These are three of the four charcoal kilns that remain of the original sixteen that were once located here. These beehive shaped kilns were constructed of brick and designed to stand 20 feet in both height and diameter. The walls were plastered . . . — — Map (db m109070) HM
Four panels in the Birch Creek Campground kiosk deal with the history of Birch Creek Valley
A Prehistory and History of
Lower Birch Creek Valley
a natural travel route between the Salmon River & the Snake River Plain . . . — — Map (db m109050) HM
Sixteen charcoal kilns were built on this site in 1886 by J.W. and W.C. King of Butte, Montana.
The kilns produced charcoal for the smelter at Nicholia for about two years. When the smelter closed suddenly in 1888, operations at the kilns . . . — — Map (db m109038) HM
Archaeological research as traced human occupation to this valley back more than ten thousand years.
The first men here found the valley forested. As the climate became drier, other mountain dwellers -- known to archaeologists as people of . . . — — Map (db m109031) HM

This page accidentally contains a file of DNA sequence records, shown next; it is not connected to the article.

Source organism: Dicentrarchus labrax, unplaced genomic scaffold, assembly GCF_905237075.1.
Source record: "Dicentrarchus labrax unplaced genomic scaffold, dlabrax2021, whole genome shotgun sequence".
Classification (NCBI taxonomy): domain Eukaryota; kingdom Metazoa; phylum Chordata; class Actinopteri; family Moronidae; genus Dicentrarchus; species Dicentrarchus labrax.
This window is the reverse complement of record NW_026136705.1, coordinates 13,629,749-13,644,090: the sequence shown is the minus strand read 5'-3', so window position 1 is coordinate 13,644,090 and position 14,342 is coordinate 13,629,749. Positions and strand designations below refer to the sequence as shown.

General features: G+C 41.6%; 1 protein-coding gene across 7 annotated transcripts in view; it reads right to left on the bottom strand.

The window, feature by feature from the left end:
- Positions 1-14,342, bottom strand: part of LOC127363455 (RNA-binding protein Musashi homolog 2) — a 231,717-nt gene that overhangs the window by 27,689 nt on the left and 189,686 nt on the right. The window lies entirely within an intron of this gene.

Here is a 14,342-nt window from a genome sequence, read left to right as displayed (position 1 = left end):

These kilns are the only remaining evidence of important historic events, and efforts have been made to preserve them. Steel pipes support on roof that was bout to collapse and gates have been erected to keep out stock.
These structures are a . . . — — Map (db m109069) HM
Once wood was stacked as high as possible from the front door, loading continued through an opening in the back of the kiln. Wooden ramps that once led up to these doors disappeared long ago. — — Map (db m109072) HM
A side road from Highway 28 leads to Nicholia Townsite and the Viola Mine. Parts of these sites are on private land. Please be especially respectful of private owners rights and wishes.
The Nicholia Ranch is on the site of Nicholia, once home to . . . — — Map (db m109073) HM
During the two years the 16 kilns were in operation, 150,000 cords of wood (about 15,000 loads of todays logging trucks) were made into charcoal. A supply of 6,000 cords of wood was kept on hand at all times. Some can still be seen lying on the . . . — — Map (db m109077) HM
The historic Lewis and Clark Expedition travelled along this river in 1805. As the first white men to document this region, their maps, diaries, and encounters with different cultures forever changed the western landscape.
Cold, wet and hungry, . . . — — Map (db m59754) HM
In commemoration of
the Shoshone Indian